When we get word, either from Etsy or from our website, that one of our plushie penguins has been adopted, the first thing we do is we find the penguin. Our stuffed penguins are free range, so it can be a little difficult to locate the penguin in question. They’re very social and very curious. However, recently, they’ve been in the rookery that has formed on the back of our couch and arm chair. Peppy was hanging out with Franklin and their big sibling (who is still waiting to find a name). She was so excited to hear that she was going to Alaska, but she thought she might need a sweater.
Getting Ready for the Trip
Jenya knitted up a sweater and found suitable transport. Peppy grabbed her flat friend to travel with and started learning about Alaska. She said she’s excited about fresh fish, but they are so large. She is also excited to see some of the other wildlife. Mostly, she was excited to meet her family and have new adventures with them. Franklin, their big sibling, and Peppy would miss each other, but each of them understood that it would be for the best. Peppy was ready to help her new family smile more and make happier memories.
Helping Penguins in New Zealand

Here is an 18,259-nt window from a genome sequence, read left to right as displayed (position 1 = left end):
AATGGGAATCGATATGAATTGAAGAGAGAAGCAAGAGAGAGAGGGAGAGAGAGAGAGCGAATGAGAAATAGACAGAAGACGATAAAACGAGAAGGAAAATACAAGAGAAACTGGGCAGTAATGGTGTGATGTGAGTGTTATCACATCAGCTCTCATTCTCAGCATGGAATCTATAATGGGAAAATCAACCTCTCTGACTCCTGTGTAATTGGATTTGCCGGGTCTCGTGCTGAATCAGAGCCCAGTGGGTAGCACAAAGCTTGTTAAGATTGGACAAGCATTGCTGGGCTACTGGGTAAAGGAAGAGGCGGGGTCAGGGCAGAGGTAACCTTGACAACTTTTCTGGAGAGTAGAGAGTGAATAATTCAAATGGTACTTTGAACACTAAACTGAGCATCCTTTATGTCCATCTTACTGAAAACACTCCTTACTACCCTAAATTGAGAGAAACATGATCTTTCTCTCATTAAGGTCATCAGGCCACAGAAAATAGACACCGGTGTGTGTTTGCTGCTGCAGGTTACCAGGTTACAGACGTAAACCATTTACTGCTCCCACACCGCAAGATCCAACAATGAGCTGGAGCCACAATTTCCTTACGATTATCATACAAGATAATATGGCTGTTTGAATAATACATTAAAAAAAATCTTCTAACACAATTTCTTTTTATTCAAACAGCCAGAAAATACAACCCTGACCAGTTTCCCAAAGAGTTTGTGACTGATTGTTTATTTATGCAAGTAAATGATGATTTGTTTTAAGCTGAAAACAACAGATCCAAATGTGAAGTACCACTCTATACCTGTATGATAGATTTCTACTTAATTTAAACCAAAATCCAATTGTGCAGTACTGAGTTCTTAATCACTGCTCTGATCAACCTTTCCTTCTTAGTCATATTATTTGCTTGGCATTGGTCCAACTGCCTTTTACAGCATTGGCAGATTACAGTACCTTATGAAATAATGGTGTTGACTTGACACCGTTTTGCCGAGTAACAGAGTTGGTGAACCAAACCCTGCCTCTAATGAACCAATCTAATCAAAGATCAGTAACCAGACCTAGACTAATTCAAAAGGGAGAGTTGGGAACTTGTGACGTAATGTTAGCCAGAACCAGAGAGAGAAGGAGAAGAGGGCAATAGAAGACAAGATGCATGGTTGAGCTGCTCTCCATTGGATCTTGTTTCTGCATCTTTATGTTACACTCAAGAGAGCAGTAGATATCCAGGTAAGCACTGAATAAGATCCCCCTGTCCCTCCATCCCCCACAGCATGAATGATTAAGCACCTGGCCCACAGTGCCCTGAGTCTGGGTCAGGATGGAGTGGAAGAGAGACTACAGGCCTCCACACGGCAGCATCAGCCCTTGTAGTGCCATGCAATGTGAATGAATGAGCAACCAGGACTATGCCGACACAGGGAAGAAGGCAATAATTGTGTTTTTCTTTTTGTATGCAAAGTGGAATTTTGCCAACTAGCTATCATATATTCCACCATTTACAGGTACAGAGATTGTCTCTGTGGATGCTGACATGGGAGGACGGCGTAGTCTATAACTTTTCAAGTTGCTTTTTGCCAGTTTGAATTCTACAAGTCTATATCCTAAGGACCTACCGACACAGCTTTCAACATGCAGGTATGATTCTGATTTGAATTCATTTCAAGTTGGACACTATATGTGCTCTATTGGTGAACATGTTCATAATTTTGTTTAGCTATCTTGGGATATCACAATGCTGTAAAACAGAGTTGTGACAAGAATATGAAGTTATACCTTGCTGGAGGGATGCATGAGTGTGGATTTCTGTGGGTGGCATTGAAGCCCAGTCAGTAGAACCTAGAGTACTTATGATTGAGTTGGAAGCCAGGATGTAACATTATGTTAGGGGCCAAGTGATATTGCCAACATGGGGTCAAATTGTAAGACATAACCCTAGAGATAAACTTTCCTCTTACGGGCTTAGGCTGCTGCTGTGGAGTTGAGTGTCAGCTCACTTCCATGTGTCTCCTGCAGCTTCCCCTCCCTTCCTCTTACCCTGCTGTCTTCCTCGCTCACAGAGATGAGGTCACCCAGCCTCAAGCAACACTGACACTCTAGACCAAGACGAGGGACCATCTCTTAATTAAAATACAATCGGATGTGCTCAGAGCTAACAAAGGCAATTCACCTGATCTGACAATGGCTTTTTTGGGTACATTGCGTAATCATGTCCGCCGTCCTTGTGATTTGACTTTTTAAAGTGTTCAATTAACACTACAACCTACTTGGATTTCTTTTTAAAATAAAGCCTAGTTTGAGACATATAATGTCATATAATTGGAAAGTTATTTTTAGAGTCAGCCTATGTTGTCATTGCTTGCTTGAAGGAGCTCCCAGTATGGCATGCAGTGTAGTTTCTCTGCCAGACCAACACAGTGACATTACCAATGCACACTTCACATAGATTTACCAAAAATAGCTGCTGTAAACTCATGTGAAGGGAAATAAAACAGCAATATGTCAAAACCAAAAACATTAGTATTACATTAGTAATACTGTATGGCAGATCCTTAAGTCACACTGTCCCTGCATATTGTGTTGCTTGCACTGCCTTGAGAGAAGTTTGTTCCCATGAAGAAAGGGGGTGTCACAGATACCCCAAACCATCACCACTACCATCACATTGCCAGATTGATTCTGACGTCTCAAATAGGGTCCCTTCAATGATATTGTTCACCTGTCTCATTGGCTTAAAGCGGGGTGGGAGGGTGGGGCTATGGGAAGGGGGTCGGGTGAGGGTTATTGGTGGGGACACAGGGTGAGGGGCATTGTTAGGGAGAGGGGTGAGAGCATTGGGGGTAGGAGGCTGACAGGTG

Because our penguins want to help other penguins, Peppy sent some of her adoption fees to The Royal Albatross Centre in New Zealand. While the centre is famous for its work protecting the only mainland colony of Royal Albatrosses, it also protects Little Penguins. Jenya and I saw these little guys come out of the water and it was amazing. The Albatross Centre relies on visitors for a lot of its income, so Peppy’s donation made some difference for the New Zealand Conservation effort.
Penguins can’t fly unless they have help. Peppy waved her wings at us enthusiastically and embarked on her trip home. We hope to have more news from her when she arrives.
If you’d like your own handmade plushie penguin, check out who still needs a forever family and start the adoption process. Our penguins are waiting to help people be happier.